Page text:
Continuing west after Santa Pau, you'll come across a large parking lot where many excursionists leave their cars while exploring the footpaths. The main path up to the tiny hamlet of Sa Cot, with its lovely medieval church, also passes the crater of Santa Margarida, famous for the 13th C chapel built in its center. Warning: this is a 20 minute walk up a small volcano. The last stretch up to the crater is very steep and can be hard going for those of you who are out of shape. Nevertheless, once you've reached the top, various easy paths take you through the heart of the volcanic zone, with lavic stone crunching underfoot and minor craters off to either side. From Sa Cot you descend into the Fageda d´en Jorda, a beautiful beech forest which boasts a remarkable range of flora and fauna. More than 1500 species of vascular plant have been recorded within the park, and a phenomenal 143 species of birds have been observed in the region. Forest dwelling mammals include beech martens, wildcats, genets, badgers and wild boar, as well as a number of small insectivores. Otters have also been sighted along the rivers. Note that its best to visit this area during the week. On weekends, especially in Fall, the park can be full of Barcelonian day-trippers.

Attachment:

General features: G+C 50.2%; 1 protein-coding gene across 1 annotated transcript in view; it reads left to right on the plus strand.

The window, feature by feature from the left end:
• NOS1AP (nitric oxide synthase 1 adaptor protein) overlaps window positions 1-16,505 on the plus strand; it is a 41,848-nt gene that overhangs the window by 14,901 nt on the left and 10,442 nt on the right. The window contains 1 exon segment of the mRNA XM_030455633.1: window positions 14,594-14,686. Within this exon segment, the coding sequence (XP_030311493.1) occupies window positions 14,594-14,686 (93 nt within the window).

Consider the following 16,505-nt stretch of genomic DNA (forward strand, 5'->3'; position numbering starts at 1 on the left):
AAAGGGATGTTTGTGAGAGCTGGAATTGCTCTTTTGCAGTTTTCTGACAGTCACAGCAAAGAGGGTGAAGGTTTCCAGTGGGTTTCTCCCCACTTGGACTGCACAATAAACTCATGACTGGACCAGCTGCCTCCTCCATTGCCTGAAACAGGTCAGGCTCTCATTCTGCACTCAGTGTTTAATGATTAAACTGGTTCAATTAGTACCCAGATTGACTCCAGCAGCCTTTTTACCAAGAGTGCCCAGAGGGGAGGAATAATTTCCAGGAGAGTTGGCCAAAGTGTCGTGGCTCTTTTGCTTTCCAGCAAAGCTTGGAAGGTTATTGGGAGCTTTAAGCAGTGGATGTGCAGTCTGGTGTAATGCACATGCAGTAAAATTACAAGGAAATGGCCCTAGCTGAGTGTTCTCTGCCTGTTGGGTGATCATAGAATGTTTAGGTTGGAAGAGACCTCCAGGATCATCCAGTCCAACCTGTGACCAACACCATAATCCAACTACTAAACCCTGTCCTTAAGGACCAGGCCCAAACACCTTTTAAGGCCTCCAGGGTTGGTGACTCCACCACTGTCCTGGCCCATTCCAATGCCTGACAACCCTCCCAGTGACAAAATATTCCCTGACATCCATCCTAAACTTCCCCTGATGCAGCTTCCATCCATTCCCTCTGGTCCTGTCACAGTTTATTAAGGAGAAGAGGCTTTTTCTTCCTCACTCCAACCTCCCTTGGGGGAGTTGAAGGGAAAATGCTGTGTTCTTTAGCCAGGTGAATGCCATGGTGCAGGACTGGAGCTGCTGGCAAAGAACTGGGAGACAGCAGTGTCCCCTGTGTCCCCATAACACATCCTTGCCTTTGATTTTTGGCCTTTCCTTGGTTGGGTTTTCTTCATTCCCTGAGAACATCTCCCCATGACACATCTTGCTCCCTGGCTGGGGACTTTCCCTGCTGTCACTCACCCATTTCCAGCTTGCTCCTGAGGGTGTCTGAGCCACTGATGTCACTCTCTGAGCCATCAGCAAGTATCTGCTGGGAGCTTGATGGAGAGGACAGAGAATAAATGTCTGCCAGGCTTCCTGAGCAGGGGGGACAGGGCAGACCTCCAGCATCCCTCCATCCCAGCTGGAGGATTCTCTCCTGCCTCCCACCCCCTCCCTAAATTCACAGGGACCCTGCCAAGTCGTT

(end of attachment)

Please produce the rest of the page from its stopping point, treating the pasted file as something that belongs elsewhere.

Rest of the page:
There are several restaurants between Sant Pau and Olot. One of the best, at km 2.5 on the right-hand side of the GE-524 is Hostal dels Ossos, a huge and busy family restaurant set in a large masia with an ample vine-covered terrace and offering delicious grilled meats, or bareja de carn, at very reasonable prices. If you prefer a more out of the way setting, look for the turn off to the mountain village of Batet de la Serra, where there's a good and economical restaurant, called Font Faja, with hearty mountain fare served up by owner and cook, Dolores. Also in Batet you'll find the horseback riding club La Fageda (972 27 12 39). <